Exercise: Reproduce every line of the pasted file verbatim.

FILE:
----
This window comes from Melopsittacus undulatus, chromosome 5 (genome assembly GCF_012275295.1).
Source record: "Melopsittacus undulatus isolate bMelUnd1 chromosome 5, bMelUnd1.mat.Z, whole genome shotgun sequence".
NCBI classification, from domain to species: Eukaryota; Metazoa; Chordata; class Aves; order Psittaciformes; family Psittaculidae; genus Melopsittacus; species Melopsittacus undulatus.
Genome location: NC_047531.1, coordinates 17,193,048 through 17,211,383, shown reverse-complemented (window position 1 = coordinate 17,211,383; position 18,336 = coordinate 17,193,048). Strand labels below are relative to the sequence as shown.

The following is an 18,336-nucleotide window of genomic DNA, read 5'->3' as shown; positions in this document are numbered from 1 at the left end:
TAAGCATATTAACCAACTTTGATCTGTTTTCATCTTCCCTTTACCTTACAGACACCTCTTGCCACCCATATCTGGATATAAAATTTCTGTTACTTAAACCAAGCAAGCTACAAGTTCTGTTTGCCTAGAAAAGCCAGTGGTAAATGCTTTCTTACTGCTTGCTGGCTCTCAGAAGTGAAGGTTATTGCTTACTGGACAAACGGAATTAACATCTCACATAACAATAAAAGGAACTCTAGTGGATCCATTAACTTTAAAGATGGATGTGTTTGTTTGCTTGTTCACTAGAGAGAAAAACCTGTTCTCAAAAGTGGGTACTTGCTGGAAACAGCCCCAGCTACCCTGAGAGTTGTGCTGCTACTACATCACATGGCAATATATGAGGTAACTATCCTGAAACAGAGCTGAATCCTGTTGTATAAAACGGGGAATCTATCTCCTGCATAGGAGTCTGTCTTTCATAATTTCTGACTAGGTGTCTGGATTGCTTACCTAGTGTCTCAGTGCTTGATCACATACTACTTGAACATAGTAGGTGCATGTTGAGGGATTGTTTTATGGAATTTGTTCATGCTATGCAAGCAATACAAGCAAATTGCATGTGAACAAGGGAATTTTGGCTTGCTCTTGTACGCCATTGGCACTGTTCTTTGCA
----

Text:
This window comes from Melopsittacus undulatus, chromosome 5 (genome assembly GCF_012275295.1).
Source record: "Melopsittacus undulatus isolate bMelUnd1 chromosome 5, bMelUnd1.mat.Z, whole genome shotgun sequence".
NCBI classification, from domain to species: Eukaryota; Metazoa; Chordata; class Aves; order Psittaciformes; family Psittaculidae; genus Melopsittacus; species Melopsittacus undulatus.
Genome location: NC_047531.1, coordinates 17,193,048 through 17,211,383, shown reverse-complemented (window position 1 = coordinate 17,211,383; position 18,336 = coordinate 17,193,048). Strand labels below are relative to the sequence as shown.

The following is an 18,336-nucleotide window of genomic DNA, read 5'->3' as shown; positions in this document are numbered from 1 at the left end:
TAAGCATATTAACCAACTTTGATCTGTTTTCATCTTCCCTTTACCTTACAGACACCTCTTGCCACCCATATCTGGATATAAAATTTCTGTTACTTAAACCAAGCAAGCTACAAGTTCTGTTTGCCTAGAAAAGCCAGTGGTAAATGCTTTCTTACTGCTTGCTGGCTCTCAGAAGTGAAGGTTATTGCTTACTGGACAAACGGAATTAACATCTCACATAACAATAAAAGGAACTCTAGTGGATCCATTAACTTTAAAGATGGATGTGTTTGTTTGCTTGTTCACTAGAGAGAAAAACCTGTTCTCAAAAGTGGGTACTTGCTGGAAACAGCCCCAGCTACCCTGAGAGTTGTGCTGCTACTACATCACATGGCAATATATGAGGTAACTATCCTGAAACAGAGCTGAATCCTGTTGTATAAAACGGGGAATCTATCTCCTGCATAGGAGTCTGTCTTTCATAATTTCTGACTAGGTGTCTGGATTGCTTACCTAGTGTCTCAGTGCTTGATCACATACTACTTGAACATAGTAGGTGCATGTTGAGGGATTGTTTTATGGAATTTGTTCATGCTATGCAAGCAATACAAGCAAATTGCATGTGAACAAGGGAATTTTGGCTTGCTCTTGTACGCCATTGGCACTGTTCTTTGCA